return unless $user->$check->($arg); # XXX fails

doesn't do what you think it does. Between the presence of prototypes and Perl's willingness to try and call a sub specified by name, you wind up eventually calling User:: for the CHAT event. Which doesn't seem to be what you intended for it to do.

The more correct call looks like

    return unless $check->($user, $arg);

This expects $check to contain a subref (which it does), dereferences it and calls it. This works even though sometimes $check will refer to a prototyped function.

That leaves the problem that this procedural code doesn't respect inheritance. To do that, you have to rephrase %EVENTS a bit. Thus:

our %EVENTS = (
        LOGIN   => {handler => \&handleLogin,   check => sub {1},     },
        CHAT    => {handler => \&handleChat,    check => sub { shift->mayChat(@_) },
        ...
);

Note that you are strongly discouraged to mix function prototypes and Perl OO programming precisely because it can lead to hard-to-diagnose problems like this one.

In reference to your other question: my $foo = sub { } is indeed how you construct anonymous subroutines. But you do need to call them appropriately.

share|improve this answer
    
+1 When $check is a code ref to a User method, $check->($user,$arg) is the same as $user->name_of_method($arg), and when $check is more trivial ($check=sub{1}), $check->($user,$arg) is still valid and meaningful. –  mob Mar 29 '12 at 21:54

$check is already a code reference, so you could say

return unless $check->($arg);

Your existing code could also be salvaged if $check were a reference to code that returned a code reference:

our %EVENTS = ( LOGIN => { ..., check => sub { sub { 1 } }, } ... );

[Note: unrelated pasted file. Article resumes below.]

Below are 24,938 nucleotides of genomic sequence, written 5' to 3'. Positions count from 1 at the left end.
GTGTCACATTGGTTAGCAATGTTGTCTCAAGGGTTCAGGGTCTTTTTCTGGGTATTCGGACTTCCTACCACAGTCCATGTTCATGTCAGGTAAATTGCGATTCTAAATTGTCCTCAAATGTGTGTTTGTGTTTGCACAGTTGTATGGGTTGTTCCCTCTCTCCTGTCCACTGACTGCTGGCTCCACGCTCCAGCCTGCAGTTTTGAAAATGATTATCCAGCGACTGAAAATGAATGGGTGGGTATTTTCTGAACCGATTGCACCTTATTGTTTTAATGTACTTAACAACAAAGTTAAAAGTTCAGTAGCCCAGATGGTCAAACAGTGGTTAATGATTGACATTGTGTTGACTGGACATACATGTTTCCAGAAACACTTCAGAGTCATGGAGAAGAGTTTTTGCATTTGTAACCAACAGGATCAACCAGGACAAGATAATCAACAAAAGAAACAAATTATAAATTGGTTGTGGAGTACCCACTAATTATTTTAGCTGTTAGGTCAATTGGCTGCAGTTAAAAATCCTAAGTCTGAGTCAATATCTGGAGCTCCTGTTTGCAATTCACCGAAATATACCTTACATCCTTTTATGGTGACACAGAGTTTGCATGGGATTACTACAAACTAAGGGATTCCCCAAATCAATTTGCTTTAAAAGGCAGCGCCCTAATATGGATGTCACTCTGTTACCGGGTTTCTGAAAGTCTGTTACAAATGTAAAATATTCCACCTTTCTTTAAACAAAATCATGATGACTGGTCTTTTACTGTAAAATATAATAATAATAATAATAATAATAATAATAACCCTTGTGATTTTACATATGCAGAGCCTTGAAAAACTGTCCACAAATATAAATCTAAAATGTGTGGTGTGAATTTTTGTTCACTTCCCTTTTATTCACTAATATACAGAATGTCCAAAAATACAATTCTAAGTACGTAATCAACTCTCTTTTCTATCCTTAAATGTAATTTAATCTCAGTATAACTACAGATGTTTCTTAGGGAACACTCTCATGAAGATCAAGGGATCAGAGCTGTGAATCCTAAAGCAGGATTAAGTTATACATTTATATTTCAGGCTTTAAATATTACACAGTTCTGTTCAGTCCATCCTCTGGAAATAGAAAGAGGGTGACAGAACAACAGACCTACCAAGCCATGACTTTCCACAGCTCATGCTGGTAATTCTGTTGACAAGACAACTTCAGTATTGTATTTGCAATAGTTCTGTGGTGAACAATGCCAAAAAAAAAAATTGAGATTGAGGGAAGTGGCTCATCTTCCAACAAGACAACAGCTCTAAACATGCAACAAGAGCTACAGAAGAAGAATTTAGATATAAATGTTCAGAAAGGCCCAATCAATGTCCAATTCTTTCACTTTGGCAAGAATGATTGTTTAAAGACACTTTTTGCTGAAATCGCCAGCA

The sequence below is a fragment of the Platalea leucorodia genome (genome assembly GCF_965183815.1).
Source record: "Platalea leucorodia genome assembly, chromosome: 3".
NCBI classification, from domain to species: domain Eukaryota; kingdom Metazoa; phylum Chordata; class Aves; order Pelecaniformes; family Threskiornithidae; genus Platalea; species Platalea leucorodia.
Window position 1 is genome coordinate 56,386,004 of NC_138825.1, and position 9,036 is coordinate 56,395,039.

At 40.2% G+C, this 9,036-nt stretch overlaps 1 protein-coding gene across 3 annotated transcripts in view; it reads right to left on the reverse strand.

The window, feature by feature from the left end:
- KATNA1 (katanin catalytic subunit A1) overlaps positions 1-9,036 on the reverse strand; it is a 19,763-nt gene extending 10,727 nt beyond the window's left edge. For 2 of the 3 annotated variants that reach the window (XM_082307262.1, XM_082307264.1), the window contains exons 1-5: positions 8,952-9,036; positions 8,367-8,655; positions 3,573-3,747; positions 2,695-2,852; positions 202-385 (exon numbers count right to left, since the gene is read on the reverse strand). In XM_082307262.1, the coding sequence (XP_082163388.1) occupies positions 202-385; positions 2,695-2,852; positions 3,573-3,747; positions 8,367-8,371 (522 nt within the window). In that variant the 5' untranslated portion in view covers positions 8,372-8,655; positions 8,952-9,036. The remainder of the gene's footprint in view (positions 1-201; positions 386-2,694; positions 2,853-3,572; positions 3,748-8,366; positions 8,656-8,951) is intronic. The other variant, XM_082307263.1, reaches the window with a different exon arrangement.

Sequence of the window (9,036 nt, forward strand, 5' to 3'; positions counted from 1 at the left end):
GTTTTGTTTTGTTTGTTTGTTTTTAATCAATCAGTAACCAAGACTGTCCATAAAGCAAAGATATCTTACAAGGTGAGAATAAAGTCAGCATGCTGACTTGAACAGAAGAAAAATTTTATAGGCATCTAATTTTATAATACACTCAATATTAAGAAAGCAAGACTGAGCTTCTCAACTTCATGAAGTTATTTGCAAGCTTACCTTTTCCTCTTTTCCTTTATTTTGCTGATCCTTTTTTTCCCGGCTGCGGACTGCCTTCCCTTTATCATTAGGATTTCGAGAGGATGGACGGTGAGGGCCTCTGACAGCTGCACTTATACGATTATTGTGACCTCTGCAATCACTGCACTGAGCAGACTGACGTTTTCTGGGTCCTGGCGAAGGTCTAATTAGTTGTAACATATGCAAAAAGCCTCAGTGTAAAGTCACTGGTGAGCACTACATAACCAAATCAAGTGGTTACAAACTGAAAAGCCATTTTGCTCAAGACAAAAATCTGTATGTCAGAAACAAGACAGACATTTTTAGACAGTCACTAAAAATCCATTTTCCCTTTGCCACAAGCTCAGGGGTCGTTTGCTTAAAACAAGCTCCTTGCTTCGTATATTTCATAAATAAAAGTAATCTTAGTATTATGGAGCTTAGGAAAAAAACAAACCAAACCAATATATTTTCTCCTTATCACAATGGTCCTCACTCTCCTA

Think of sub { } as a "code reference" operator the way that \ is an operator to create a scalar reference, or [...] is an operator to create an array reference.

share|improve this answer
    
But if I call just $check->($arg) then it won't work for the other events - because mayChat(), mayJoin(), mayLeave(), etc. are methods to be called on the $user object. –  Alexander Farber Mar 29 '12 at 17:50
    
You and darch hit on the right answer. You'll want to make that $check->($user,$arg). –  mob Mar 29 '12 at 21:57

Unless $check is a code reference,

$user->$check->($arg);

won't work.

As a self-contained example:

    > perl -e 'use strict;use warnings;my $a=17;$a->("whatever");'
Can't use string ("17") as a subroutine ref while "strict refs" in use at -e line 1.

So you'll have to look more carefully at the structure of your data and avoid treating scalars as code references.

share|improve this answer
    
That's a good comment, thank you. Doesn't answer the main question though. By the way $user is a User.pm object, so I think it will work in my case. –  Alexander Farber Mar 29 '12 at 16:53
    
Well, to fix it, you'll need to look more closely at the structure of your data. Data::Dumper is your friend. –  Jack Maney Mar 29 '12 at 16:54
    
It won't work if $check is not an object. –  Jack Maney Mar 29 '12 at 16:55
    
$check is not an object, it is a method defined in User.pm. And $user is an User.pm object. And to rephrase my question would probably be: perl -e '%events = (check=>sub {1}); print "ok\n" if $events{check}->()==1;' - here calling the anonymous subroutine seems to work, but in my code not, for some reason. –  Alexander Farber Mar 29 '12 at 16:58